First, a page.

Toxic effects related to tobacco, marijuana, and other drugs
Smoking may cause infertility in both men and women. In experimental animals, nicotine has been shown to block the production of sperm and decrease the size of male testicles. In women, tobacco changes the cervical mucus, thus affecting the way sperm reach the egg.
Marijuana may disrupt a woman's ovulation cycle, affecting the release of the egg. In men, marijuana use can decrease the sperm count as well as affect the quality of the sperm.
Heroin, cocaine, and crack cocaine use induces similar effects but places the user at increased risk for PID and HIV infection associated with risky sexual behavior.
Tubal cannulation is a procedure to help clear a blockage in the fallopian tubes, a common cause of female infertility. As many as 1 in 4 women who have difficulty getting pregnant have a blockage in the fallopian tubes.
Tubal cannulation is less invasive than fallopian tube surgery and it may help your doctor better understand why the blockage occurred.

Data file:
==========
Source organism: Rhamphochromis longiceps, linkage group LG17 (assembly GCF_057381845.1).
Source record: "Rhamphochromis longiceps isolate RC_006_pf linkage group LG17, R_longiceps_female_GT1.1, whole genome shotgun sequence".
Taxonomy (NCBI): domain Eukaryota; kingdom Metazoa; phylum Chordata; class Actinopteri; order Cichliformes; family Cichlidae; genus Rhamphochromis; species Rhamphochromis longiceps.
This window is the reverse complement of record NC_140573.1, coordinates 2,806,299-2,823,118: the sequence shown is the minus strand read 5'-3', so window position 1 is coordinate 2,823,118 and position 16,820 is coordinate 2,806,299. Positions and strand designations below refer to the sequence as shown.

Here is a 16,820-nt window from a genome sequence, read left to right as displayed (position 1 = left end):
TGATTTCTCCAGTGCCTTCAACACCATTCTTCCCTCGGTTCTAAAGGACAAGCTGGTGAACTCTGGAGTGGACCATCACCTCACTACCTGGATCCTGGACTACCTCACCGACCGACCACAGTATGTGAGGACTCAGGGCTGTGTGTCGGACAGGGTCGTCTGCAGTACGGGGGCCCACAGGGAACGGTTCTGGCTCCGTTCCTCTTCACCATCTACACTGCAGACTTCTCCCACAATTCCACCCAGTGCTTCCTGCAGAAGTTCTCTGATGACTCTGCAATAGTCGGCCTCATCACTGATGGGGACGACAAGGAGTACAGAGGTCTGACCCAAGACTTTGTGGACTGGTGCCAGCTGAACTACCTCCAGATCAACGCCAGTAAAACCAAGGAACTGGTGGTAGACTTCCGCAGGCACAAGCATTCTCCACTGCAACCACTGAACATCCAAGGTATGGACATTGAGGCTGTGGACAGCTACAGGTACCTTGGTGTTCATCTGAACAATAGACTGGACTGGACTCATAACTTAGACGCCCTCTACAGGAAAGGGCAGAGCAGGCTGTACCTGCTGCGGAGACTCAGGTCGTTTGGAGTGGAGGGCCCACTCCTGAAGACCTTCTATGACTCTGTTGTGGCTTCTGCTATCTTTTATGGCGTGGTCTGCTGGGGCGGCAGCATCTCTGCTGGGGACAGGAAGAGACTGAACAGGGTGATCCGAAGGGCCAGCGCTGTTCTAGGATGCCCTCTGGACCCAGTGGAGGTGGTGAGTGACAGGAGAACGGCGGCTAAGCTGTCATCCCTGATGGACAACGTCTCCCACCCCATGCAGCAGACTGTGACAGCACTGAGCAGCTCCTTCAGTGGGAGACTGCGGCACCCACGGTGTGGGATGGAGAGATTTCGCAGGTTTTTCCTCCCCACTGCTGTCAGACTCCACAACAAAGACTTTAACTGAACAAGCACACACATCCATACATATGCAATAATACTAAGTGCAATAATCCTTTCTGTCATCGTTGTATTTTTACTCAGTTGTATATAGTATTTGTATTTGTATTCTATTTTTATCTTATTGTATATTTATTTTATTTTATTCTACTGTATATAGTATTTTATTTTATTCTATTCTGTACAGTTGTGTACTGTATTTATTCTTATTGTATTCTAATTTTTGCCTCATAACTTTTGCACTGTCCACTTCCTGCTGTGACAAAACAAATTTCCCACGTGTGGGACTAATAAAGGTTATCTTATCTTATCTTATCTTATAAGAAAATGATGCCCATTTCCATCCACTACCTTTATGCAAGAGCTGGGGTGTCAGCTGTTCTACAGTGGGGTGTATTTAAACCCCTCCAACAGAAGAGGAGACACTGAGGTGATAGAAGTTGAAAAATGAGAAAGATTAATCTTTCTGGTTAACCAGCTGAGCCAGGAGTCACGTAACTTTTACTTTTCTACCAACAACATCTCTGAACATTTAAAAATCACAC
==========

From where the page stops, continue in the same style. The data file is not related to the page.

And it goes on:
The doctor inserts a tube called a catheter that is guided over a wire. Ultrasound or real-time moving X-rays of the fallopian tubes...
In women, the effects of alcohol are related to severe consequences for the fetus. And chronic alcoholism is related to disorders in ovulation, which interferes with fertility. Alcohol use by men interferes with the synthesis of testosterone and has an impact on sperm concentration. Alcoholism may delay a man's sexual response and cause impotence by interfering with a man's ability to have an erection.